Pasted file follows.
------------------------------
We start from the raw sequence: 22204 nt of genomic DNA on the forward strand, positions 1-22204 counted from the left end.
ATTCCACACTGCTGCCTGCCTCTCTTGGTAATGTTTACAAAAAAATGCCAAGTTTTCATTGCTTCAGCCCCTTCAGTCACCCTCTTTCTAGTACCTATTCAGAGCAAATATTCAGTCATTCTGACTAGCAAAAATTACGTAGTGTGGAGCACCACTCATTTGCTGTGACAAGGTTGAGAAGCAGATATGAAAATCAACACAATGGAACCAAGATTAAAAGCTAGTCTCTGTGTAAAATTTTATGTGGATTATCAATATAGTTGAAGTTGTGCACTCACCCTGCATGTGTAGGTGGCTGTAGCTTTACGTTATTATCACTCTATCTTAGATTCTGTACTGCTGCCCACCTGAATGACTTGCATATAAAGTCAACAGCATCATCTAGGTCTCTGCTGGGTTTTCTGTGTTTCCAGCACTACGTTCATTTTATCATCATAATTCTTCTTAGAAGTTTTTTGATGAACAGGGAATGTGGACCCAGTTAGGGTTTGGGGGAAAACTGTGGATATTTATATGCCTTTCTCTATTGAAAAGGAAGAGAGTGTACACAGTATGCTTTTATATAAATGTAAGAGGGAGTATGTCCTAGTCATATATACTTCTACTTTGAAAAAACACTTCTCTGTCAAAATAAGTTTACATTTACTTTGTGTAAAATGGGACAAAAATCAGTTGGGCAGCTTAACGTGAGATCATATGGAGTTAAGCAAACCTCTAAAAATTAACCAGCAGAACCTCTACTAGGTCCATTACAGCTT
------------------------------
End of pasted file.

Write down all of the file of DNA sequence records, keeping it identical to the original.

We start from the raw sequence: 22204 nt of genomic DNA on the forward strand, positions 1-22204 counted from the left end.
ATTCCACACTGCTGCCTGCCTCTCTTGGTAATGTTTACAAAAAAATGCCAAGTTTTCATTGCTTCAGCCCCTTCAGTCACCCTCTTTCTAGTACCTATTCAGAGCAAATATTCAGTCATTCTGACTAGCAAAAATTACGTAGTGTGGAGCACCACTCATTTGCTGTGACAAGGTTGAGAAGCAGATATGAAAATCAACACAATGGAACCAAGATTAAAAGCTAGTCTCTGTGTAAAATTTTATGTGGATTATCAATATAGTTGAAGTTGTGCACTCACCCTGCATGTGTAGGTGGCTGTAGCTTTACGTTATTATCACTCTATCTTAGATTCTGTACTGCTGCCCACCTGAATGACTTGCATATAAAGTCAACAGCATCATCTAGGTCTCTGCTGGGTTTTCTGTGTTTCCAGCACTACGTTCATTTTATCATCATAATTCTTCTTAGAAGTTTTTTGATGAACAGGGAATGTGGACCCAGTTAGGGTTTGGGGGAAAACTGTGGATATTTATATGCCTTTCTCTATTGAAAAGGAAGAGAGTGTACACAGTATGCTTTTATATAAATGTAAGAGGGAGTATGTCCTAGTCATATATACTTCTACTTTGAAAAAACACTTCTCTGTCAAAATAAGTTTACATTTACTTTGTGTAAAATGGGACAAAAATCAGTTGGGCAGCTTAACGTGAGATCATATGGAGTTAAGCAAACCTCTAAAAATTAACCAGCAGAACCTCTACTAGGTCCATTACAGCTT